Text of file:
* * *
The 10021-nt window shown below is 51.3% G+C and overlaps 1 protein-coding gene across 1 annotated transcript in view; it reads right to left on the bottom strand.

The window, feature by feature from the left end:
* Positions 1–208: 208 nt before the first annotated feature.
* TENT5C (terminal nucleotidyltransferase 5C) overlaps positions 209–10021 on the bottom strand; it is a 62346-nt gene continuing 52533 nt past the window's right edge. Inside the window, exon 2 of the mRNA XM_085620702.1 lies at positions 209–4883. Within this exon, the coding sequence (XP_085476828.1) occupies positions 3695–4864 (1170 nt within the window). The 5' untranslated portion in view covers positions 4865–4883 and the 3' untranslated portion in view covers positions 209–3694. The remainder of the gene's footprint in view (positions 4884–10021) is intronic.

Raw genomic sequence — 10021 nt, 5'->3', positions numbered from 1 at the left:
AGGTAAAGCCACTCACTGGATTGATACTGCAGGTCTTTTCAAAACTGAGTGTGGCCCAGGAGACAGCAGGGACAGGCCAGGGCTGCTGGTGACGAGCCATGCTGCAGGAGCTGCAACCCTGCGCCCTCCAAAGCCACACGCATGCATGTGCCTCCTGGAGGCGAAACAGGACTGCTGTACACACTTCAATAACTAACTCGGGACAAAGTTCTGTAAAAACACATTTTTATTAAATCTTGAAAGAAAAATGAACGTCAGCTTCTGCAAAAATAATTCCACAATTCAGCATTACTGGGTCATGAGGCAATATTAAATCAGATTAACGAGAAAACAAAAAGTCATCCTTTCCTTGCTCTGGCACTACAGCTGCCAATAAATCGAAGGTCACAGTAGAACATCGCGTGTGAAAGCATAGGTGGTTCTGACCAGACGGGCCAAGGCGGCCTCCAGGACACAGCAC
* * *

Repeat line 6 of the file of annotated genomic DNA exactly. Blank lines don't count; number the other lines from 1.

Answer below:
AGGTAAAGCCACTCACTGGATTGATACTGCAGGTCTTTTCAAAACTGAGTGTGGCCCAGGAGACAGCAGGGACAGGCCAGGGCTGCTGGTGACGAGCCATGCTGCAGGAGCTGCAACCCTGCGCCCTCCAAAGCCACACGCATGCATGTGCCTCCTGGAGGCGAAACAGGACTGCTGTACACACTTCAATAACTAACTCGGGACAAAGTTCTGTAAAAACACATTTTTATTAAATCTTGAAAGAAAAATGAACGTCAGCTTCTGCAAAAATAATTCCACAATTCAGCATTACTGGGTCATGAGGCAATATTAAATCAGATTAACGAGAAAACAAAAAGTCATCCTTTCCTTGCTCTGGCACTACAGCTGCCAATAAATCGAAGGTCACAGTAGAACATCGCGTGTGAAAGCATAGGTGGTTCTGACCAGACGGGCCAAGGCGGCCTCCAGGACACAGCAC